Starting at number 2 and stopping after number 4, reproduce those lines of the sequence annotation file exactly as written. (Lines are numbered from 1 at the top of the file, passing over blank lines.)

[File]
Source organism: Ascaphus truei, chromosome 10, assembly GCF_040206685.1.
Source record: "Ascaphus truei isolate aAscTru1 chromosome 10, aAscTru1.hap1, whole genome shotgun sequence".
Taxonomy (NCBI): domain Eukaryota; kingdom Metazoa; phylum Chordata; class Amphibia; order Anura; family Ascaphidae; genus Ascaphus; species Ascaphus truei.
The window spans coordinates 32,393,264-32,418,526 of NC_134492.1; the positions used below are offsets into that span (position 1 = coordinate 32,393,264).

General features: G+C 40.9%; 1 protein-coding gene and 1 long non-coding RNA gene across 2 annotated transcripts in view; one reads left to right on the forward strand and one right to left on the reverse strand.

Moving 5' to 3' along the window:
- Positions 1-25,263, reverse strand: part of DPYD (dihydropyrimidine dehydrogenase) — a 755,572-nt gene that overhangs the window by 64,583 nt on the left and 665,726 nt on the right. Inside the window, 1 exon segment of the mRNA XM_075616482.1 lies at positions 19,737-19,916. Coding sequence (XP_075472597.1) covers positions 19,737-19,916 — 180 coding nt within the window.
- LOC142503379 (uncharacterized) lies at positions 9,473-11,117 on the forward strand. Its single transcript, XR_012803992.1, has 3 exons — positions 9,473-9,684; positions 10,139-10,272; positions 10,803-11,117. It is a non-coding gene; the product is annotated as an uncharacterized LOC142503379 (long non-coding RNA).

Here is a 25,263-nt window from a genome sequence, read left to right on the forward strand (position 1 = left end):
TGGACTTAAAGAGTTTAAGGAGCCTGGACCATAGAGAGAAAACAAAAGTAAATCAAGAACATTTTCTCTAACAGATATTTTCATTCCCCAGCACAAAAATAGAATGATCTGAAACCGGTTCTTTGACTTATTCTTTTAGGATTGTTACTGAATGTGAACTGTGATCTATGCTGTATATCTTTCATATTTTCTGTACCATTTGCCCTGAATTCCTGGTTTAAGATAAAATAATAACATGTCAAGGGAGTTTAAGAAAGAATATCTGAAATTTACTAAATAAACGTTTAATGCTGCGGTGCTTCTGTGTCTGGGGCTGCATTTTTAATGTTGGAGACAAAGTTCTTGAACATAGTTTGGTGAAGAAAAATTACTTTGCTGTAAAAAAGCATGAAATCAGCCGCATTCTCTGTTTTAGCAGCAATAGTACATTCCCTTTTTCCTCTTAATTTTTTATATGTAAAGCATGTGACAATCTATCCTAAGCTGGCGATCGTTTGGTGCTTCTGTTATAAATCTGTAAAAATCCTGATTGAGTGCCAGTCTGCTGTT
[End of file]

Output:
Source record: "Ascaphus truei isolate aAscTru1 chromosome 10, aAscTru1.hap1, whole genome shotgun sequence".
Taxonomy (NCBI): domain Eukaryota; kingdom Metazoa; phylum Chordata; class Amphibia; order Anura; family Ascaphidae; genus Ascaphus; species Ascaphus truei.
The window spans coordinates 32,393,264-32,418,526 of NC_134492.1; the positions used below are offsets into that span (position 1 = coordinate 32,393,264).